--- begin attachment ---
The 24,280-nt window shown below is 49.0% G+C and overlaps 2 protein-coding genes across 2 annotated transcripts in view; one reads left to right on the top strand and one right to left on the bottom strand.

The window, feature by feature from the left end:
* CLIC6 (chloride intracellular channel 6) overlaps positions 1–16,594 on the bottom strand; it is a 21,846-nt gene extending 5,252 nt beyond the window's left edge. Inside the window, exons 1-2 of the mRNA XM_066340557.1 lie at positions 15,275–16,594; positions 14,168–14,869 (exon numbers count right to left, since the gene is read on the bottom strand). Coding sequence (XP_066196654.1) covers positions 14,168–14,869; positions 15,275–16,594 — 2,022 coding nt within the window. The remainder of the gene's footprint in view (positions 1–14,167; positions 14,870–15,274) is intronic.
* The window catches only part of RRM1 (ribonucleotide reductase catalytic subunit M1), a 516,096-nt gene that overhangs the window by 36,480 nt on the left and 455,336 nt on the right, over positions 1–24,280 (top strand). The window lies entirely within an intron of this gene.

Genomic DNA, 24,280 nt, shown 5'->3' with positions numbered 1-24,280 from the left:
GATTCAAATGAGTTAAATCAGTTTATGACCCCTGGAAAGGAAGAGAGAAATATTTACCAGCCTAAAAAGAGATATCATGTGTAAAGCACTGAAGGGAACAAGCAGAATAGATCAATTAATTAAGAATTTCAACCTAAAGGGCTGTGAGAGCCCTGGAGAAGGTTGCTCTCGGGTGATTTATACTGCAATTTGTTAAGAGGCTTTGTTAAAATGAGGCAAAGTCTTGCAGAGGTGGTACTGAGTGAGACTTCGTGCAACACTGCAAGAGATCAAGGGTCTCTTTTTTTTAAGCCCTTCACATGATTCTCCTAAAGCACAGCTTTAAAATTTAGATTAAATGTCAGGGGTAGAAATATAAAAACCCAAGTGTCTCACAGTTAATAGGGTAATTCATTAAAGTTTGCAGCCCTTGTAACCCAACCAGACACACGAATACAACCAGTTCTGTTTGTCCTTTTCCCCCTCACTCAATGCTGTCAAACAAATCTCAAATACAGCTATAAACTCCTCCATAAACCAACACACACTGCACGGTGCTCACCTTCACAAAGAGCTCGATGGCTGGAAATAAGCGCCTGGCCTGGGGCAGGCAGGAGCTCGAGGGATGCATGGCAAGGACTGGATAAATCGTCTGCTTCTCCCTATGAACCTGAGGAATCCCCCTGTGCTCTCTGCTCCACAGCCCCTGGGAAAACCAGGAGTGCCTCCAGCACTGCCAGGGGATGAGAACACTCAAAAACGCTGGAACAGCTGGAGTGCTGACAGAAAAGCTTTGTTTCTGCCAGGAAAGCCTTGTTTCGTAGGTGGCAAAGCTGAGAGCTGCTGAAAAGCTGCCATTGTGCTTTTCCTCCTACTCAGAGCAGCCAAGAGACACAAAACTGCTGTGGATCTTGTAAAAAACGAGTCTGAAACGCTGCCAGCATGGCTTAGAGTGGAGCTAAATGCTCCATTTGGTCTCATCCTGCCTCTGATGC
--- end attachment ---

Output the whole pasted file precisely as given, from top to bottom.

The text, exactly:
The 24,280-nt window shown below is 49.0% G+C and overlaps 2 protein-coding genes across 2 annotated transcripts in view; one reads left to right on the top strand and one right to left on the bottom strand.

The window, feature by feature from the left end:
* CLIC6 (chloride intracellular channel 6) overlaps positions 1–16,594 on the bottom strand; it is a 21,846-nt gene extending 5,252 nt beyond the window's left edge. Inside the window, exons 1-2 of the mRNA XM_066340557.1 lie at positions 15,275–16,594; positions 14,168–14,869 (exon numbers count right to left, since the gene is read on the bottom strand). Coding sequence (XP_066196654.1) covers positions 14,168–14,869; positions 15,275–16,594 — 2,022 coding nt within the window. The remainder of the gene's footprint in view (positions 1–14,167; positions 14,870–15,274) is intronic.
* The window catches only part of RRM1 (ribonucleotide reductase catalytic subunit M1), a 516,096-nt gene that overhangs the window by 36,480 nt on the left and 455,336 nt on the right, over positions 1–24,280 (top strand). The window lies entirely within an intron of this gene.

Genomic DNA, 24,280 nt, shown 5'->3' with positions numbered 1-24,280 from the left:
GATTCAAATGAGTTAAATCAGTTTATGACCCCTGGAAAGGAAGAGAGAAATATTTACCAGCCTAAAAAGAGATATCATGTGTAAAGCACTGAAGGGAACAAGCAGAATAGATCAATTAATTAAGAATTTCAACCTAAAGGGCTGTGAGAGCCCTGGAGAAGGTTGCTCTCGGGTGATTTATACTGCAATTTGTTAAGAGGCTTTGTTAAAATGAGGCAAAGTCTTGCAGAGGTGGTACTGAGTGAGACTTCGTGCAACACTGCAAGAGATCAAGGGTCTCTTTTTTTTAAGCCCTTCACATGATTCTCCTAAAGCACAGCTTTAAAATTTAGATTAAATGTCAGGGGTAGAAATATAAAAACCCAAGTGTCTCACAGTTAATAGGGTAATTCATTAAAGTTTGCAGCCCTTGTAACCCAACCAGACACACGAATACAACCAGTTCTGTTTGTCCTTTTCCCCCTCACTCAATGCTGTCAAACAAATCTCAAATACAGCTATAAACTCCTCCATAAACCAACACACACTGCACGGTGCTCACCTTCACAAAGAGCTCGATGGCTGGAAATAAGCGCCTGGCCTGGGGCAGGCAGGAGCTCGAGGGATGCATGGCAAGGACTGGATAAATCGTCTGCTTCTCCCTATGAACCTGAGGAATCCCCCTGTGCTCTCTGCTCCACAGCCCCTGGGAAAACCAGGAGTGCCTCCAGCACTGCCAGGGGATGAGAACACTCAAAAACGCTGGAACAGCTGGAGTGCTGACAGAAAAGCTTTGTTTCTGCCAGGAAAGCCTTGTTTCGTAGGTGGCAAAGCTGAGAGCTGCTGAAAAGCTGCCATTGTGCTTTTCCTCCTACTCAGAGCAGCCAAGAGACACAAAACTGCTGTGGATCTTGTAAAAAACGAGTCTGAAACGCTGCCAGCATGGCTTAGAGTGGAGCTAAATGCTCCATTTGGTCTCATCCTGCCTCTGATGC